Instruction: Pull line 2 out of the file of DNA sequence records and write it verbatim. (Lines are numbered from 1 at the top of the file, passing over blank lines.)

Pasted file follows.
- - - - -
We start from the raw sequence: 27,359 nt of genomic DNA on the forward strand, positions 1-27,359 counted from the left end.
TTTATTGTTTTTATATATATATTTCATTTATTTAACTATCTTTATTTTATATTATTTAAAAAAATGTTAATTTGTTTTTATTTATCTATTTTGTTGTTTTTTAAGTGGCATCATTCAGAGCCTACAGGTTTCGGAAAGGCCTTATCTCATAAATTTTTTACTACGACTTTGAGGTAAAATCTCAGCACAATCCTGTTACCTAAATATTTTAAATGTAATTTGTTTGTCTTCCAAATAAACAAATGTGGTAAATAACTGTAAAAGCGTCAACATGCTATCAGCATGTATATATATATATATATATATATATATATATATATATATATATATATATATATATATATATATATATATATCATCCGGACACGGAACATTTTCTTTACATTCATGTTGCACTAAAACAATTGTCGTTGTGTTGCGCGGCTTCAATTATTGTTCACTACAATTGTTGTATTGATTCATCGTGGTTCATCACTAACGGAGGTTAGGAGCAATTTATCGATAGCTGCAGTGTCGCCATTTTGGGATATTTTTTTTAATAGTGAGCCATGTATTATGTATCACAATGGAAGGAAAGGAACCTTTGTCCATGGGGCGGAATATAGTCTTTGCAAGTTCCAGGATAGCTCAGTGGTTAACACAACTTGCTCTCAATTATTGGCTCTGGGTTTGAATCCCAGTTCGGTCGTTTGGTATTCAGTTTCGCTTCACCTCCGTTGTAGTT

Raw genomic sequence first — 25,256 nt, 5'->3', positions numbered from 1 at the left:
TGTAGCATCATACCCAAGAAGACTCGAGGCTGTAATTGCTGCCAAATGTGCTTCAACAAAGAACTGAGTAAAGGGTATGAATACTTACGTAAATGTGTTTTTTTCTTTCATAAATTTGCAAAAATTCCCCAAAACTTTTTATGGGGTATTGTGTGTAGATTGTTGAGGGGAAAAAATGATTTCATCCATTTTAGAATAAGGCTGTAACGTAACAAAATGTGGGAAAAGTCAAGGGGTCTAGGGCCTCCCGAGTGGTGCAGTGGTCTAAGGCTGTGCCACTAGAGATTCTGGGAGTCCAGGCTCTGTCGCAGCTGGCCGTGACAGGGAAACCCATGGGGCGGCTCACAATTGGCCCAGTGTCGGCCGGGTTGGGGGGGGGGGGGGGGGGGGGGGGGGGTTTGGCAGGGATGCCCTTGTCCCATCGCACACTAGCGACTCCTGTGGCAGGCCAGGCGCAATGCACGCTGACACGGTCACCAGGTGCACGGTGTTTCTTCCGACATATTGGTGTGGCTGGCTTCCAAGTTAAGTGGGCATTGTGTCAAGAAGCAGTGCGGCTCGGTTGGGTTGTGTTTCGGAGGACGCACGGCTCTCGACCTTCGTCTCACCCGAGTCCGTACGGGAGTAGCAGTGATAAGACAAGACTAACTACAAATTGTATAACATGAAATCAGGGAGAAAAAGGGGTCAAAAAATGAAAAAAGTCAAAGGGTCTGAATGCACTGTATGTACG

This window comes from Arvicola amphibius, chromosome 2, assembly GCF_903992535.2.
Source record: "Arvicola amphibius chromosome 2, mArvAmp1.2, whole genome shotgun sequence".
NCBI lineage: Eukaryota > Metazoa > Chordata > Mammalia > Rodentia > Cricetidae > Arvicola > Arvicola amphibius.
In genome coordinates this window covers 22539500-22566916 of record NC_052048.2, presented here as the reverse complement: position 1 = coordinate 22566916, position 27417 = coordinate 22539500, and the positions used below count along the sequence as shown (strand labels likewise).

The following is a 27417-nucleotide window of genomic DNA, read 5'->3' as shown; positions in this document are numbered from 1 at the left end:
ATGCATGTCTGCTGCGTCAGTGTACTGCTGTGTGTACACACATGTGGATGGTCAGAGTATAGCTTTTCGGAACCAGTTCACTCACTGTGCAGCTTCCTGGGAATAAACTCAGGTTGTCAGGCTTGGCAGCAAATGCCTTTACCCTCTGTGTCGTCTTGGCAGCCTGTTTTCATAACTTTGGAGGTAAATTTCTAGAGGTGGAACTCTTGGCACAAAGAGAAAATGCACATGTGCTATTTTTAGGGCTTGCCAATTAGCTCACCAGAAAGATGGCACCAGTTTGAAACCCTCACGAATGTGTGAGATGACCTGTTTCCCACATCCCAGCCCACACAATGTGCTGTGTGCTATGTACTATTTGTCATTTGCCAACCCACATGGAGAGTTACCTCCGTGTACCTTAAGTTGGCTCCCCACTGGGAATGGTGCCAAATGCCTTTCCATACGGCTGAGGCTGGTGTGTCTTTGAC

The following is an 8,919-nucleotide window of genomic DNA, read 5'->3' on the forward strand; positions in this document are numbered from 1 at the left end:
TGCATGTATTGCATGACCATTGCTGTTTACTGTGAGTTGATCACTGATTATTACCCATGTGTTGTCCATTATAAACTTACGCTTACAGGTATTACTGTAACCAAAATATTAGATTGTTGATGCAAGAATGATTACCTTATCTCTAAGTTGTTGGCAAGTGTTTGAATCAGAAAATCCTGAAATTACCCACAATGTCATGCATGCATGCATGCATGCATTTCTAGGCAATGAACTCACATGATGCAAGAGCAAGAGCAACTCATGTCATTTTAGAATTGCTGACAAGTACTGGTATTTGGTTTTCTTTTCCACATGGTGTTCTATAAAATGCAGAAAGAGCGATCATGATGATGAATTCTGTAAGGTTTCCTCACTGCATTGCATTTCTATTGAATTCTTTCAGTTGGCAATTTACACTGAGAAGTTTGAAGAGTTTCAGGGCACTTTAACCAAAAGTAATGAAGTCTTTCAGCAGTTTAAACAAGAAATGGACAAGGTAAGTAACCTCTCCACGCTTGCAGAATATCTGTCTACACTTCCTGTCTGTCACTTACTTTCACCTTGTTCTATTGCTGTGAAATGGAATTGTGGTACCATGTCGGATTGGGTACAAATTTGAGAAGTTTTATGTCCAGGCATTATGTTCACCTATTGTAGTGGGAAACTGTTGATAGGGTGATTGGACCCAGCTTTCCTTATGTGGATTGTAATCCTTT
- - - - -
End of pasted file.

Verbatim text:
TTTATTGTTTTTATATATATATTTCATTTATTTAACTATCTTTATTTTATATTATTTAAAAAAATGTTAATTTGTTTTTATTTATCTATTTTGTTGTTTTTTAAGTGGCATCATTCAGAGCCTACAGGTTTCGGAAAGGCCTTATCTCATAAATTTTTTACTACGACTTTGAGGTAAAATCTCAGCACAATCCTGTTACCTAAATATTTTAAATGTAATTTGTTTGTCTTCCAAATAAACAAATGTGGTAAATAACTGTAAAAGCGTCAACATGCTATCAGCATGTATATATATATATATATATATATATATATATATATATATATATATATATATATATATATATATATATATATCATCCGGACACGGAACATTTTCTTTACATTCATGTTGCACTAAAACAATTGTCGTTGTGTTGCGCGGCTTCAATTATTGTTCACTACAATTGTTGTATTGATTCATCGTGGTTCATCACTAACGGAGGTTAGGAGCAATTTATCGATAGCTGCAGTGTCGCCATTTTGGGATATTTTTTTTAATAGTGAGCCATGTATTATGTATCACAATGGAAGGAAAGGAACCTTTGTCCATGGGGCGGAATATAGTCTTTGCAAGTTCCAGGATAGCTCAGTGGTTAACACAACTTGCTCTCAATTATTGGCTCTGGGTTTGAATCCCAGTTCGGTCGTTTGGTATTCAGTTTCGCTTCACCTCCGTTGTAGTT